BLACK BEAUTY is an all-time classic children's story. It tells the tale of a horse named Black Beauty, from birth to old age. It's a gentle, easy-to-read book that will find favor with children of all ages, and those adults with a little child deep inside.

One interesting aspect of the story is it's narrated by Black Beauty himself, so we get to see the world from the horse's point of view...and we don't come off well in many aspects.

The story is fun on its own terms, but it also teaches consideration for all life, compassion for animals, and how important love and respect are in this world. Any child who hears this story and takes it to heart will become a better adult.
xcept from "Black Beauty" A Manly Talk You Will NOT See in a Modern Book:
"You are a very good man," said James. "I wish I may ever be like you."
"I don't often speak of myself," said John, "but as you are going away from us out into the world to shift for yourself I'll just tell you how I look on these things. I was just as old as Joseph when my father and mother died of the fever within ten days of each other, and left me and my cripple sister Nelly alone in the world, without a relation that we could look to for help. I was a farmer's boy, not earning enough to keep myself, much less both of us, and she must have gone to the workhouse but for our mistress (Nelly calls her her angel, and she has good right to do so). She went and hired a room for her with old Widow Mallet, and she gave her knitting and needlework when she was able to do it; and when she was ill she sent her dinners and many nice, comfortable things, and was like a mother to her. Then the master he took me into the stable under old Norman, the coachman that was then. I had my food at the house and my bed in the loft, and a suit of clothes, and three shillings a week, so that I could help Nelly. Then there was Norman; he might have turned round and said at his age he could not be troubled with a raw boy from the plow-tail, but he was like a father to me, and took no end of pains with me. When the old man died some years after I stepped into his place, and now of course I have top wages, and can lay by for a rainy day or a sunny day, as it may happen, and Nelly is as happy as a bird. So you see, James, I am not the man that should turn up his nose at a little boy and vex a good, kind master. No, no! I shall miss you very much, James, but we shall pull through, and there's nothing like doing a kindness when 'tis put in your way, and I am glad I can do it."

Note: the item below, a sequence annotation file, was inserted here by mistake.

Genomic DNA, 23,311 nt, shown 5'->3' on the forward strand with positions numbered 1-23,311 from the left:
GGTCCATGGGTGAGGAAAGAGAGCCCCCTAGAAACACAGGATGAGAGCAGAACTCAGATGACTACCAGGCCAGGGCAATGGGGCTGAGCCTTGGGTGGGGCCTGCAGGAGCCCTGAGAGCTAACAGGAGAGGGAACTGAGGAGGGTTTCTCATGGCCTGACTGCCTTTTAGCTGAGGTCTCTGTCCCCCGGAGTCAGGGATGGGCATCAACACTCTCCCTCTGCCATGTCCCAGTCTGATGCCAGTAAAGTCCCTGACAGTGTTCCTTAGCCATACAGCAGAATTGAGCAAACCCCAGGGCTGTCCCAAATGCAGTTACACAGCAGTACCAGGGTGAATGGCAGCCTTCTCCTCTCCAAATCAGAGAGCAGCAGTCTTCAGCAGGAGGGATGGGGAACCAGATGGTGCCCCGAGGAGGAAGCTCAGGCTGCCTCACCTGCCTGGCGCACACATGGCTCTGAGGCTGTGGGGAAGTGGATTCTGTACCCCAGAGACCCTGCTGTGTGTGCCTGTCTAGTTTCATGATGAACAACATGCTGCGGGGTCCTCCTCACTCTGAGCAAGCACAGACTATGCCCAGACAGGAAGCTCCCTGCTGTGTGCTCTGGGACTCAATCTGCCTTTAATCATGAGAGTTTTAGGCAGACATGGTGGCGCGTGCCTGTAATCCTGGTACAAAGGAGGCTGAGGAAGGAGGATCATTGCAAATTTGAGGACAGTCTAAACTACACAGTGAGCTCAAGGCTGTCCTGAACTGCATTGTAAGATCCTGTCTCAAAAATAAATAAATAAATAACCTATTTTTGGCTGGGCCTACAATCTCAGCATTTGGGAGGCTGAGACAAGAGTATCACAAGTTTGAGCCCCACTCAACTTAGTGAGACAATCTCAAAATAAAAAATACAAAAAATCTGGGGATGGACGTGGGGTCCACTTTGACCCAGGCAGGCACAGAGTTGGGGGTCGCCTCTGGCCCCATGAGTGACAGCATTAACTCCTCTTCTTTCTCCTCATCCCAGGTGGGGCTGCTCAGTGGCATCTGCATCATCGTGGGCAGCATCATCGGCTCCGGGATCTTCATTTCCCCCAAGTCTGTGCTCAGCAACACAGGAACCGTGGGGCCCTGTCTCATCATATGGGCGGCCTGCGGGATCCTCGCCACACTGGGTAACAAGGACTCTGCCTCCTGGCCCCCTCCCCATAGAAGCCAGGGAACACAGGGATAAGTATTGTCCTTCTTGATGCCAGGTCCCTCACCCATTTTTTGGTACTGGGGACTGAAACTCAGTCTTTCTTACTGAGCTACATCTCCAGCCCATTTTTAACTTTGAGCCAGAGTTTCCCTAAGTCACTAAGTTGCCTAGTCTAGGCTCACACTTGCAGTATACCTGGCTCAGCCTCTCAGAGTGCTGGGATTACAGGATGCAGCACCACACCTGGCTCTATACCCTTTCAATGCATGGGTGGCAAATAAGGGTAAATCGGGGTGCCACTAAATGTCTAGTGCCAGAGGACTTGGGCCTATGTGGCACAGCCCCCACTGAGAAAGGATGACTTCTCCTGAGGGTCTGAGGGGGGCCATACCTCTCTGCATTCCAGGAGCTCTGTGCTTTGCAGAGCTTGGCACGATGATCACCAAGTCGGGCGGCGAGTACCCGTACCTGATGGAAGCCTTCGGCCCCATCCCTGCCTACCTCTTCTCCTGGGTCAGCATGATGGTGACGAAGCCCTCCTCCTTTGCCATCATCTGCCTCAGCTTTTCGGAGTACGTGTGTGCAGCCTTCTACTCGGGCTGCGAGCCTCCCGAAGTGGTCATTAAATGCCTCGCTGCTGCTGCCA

"Then," said James, "you don't hold with that saying, `Everybody look after himself, and take care of number one'?"
"No, indeed," said John, "where should I and Nelly have been if master and mistress and old Norman had only taken care of number one? Why, she in the workhouse and I hoeing turnips! Where would Black Beauty and Ginger have been if you had only thought of number one? why, roasted to death! No, Jim, no! that is a selfish, heathenish saying, whoever uses it; and any man who thinks he has nothing to do but take care of number one, why, it's a pity but what he had been drowned like a puppy or a kitten, before he got his eyes open; that's what I think," said John, with a very decided jerk of his head.